My mother was a geriatric nurse for most of her career. When I was in my late teens I had a summer job working at the nursing home where she was head nurse. Many of the patients had dementia and I remember one lady in particular, Annie. She was sweet and over the summer we became friends…except she never remembered who I was from one day to the next.
Lisa Genova’s novel Still Alice is the story of Alice Howland, renowned Harvard professor, mother of three, happily married to John, also a Harvard prof. After seeing her doctor because she’s suffering from strange lapses in her memory, Alice is diagnosed with early onset Alzheimer’s. She is 50.
The novel traces Alice’s diagnosis and subsequent decline. At first she merely struggles to find words (and I don’t do this, but sometimes I start a story and totally forget what I was going to say!) but then her lapses in memory become more pronounced: she gets lost walking a familiar route, she forgets people who were introduced to her only moments before, she mistakes a mat on the floor for a black hole.
Still Alice isn’t literature. Okay, yes, it tells a story, but often times I felt like the author was trying to convey information. Alice says to her neurologist:
“You should also tell them about DASNI. It’s the Dementia Advocacy and Support Network International (247).”
There are several other instances of this sort of writing, places where I felt Genova had an agenda and she was writing to fulfill it. Somehow it lessens the emotional impact of the story because as a reader I was more interested in Alice and her life than I was in hearing about clinical trials.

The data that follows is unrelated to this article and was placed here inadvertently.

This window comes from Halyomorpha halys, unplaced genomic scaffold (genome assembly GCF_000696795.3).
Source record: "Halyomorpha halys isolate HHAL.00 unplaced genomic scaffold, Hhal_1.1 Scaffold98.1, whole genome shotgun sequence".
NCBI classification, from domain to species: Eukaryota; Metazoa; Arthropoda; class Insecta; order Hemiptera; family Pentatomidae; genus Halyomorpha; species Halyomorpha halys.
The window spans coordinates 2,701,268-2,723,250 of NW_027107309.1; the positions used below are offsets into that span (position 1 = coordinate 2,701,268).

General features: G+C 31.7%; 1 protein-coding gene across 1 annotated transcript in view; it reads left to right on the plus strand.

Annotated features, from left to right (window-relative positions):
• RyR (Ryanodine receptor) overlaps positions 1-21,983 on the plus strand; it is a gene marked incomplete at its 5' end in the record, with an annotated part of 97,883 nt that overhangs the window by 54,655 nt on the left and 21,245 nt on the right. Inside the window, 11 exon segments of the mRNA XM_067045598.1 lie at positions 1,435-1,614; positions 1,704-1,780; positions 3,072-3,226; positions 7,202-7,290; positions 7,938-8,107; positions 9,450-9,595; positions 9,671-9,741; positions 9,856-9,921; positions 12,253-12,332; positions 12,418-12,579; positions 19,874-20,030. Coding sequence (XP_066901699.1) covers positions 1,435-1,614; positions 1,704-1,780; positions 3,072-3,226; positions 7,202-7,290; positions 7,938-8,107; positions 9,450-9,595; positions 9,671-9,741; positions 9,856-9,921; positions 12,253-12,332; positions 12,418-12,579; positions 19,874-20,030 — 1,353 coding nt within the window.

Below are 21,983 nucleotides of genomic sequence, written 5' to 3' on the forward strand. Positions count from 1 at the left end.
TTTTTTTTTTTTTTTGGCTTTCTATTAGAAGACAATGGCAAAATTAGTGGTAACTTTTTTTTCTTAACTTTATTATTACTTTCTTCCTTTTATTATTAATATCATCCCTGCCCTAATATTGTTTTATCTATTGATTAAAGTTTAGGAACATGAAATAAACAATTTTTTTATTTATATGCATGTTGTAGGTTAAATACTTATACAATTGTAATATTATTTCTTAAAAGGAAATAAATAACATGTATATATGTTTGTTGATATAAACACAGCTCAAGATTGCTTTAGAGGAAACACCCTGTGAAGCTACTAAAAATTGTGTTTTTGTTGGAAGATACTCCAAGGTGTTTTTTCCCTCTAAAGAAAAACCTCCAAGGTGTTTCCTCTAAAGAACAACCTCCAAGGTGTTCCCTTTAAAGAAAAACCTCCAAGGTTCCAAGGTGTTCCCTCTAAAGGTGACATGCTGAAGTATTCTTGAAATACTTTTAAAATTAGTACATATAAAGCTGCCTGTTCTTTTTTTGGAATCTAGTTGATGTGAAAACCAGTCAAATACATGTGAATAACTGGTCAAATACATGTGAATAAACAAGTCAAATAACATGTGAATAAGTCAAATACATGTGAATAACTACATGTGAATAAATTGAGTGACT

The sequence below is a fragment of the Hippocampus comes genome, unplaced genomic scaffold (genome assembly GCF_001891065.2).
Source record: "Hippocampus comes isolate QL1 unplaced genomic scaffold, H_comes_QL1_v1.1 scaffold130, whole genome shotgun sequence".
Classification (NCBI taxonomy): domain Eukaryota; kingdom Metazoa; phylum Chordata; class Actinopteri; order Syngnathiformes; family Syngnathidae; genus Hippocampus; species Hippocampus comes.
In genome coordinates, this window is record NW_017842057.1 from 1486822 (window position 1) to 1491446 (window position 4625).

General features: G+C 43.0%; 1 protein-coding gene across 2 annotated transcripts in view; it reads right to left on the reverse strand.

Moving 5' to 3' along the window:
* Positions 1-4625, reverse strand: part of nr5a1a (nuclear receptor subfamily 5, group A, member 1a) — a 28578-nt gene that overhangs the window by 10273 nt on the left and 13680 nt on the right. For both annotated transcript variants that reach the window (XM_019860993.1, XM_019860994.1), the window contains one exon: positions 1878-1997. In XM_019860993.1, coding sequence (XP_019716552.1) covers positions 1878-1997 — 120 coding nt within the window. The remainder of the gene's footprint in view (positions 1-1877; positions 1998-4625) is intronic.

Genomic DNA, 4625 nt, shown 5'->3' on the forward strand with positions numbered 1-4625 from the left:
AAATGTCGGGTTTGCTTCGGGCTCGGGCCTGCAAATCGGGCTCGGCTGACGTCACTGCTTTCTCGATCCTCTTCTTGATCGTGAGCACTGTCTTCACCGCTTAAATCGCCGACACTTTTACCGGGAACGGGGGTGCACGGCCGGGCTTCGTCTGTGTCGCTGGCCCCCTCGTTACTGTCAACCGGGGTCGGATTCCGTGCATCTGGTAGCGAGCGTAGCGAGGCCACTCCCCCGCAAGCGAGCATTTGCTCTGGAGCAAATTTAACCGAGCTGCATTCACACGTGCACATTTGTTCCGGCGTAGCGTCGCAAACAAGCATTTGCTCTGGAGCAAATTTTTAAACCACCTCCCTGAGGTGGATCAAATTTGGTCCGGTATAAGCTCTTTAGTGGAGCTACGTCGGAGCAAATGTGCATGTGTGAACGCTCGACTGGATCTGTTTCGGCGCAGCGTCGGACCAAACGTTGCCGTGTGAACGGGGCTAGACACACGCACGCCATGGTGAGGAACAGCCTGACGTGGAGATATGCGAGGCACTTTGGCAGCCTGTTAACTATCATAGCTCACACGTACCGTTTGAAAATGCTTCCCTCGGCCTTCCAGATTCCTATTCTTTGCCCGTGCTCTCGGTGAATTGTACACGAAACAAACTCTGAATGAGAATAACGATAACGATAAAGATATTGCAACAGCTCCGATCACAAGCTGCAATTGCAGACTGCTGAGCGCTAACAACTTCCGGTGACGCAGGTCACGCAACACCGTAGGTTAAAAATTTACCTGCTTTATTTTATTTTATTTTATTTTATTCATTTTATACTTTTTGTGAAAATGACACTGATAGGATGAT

I can only imagine that being diagnosed with Alzheimer’s is the worst torture imaginable. The disconnect between your life and the lives of the people you love would be beyond horrific. The thought of losing the ability to read (I can’t even imagine my life without books!), to watch a movie, to do simple tasks, to recognize the faces of my children and husband fills me with dread. Yet near the end of the novel, Alice still has the wherewithal to stand up in front of the delegates of a Dementia Care Conference and give an impassioned lecture about how, despite her symptoms, she is still a person worthy of note.
“Please don’t look at our scarlet A’s and write us off. Look us in the eye, talk directly to us. Don’t panic or take it personally if we make mistakes, because we will” (253).
The whole lecture seemed like authorial commentary…and it didn’t work for me. Strangely, the part that I found most moving in the novel was when Alice attends the graduation of her last grad student, Dan. Even though we’ve seen very little of their relationship and hardly anything of Dan in the novel, his post-graduation moment with Alice is very touching.
People will love Still Alice. My feeling about it is that it’s a timely topic written without artifice.
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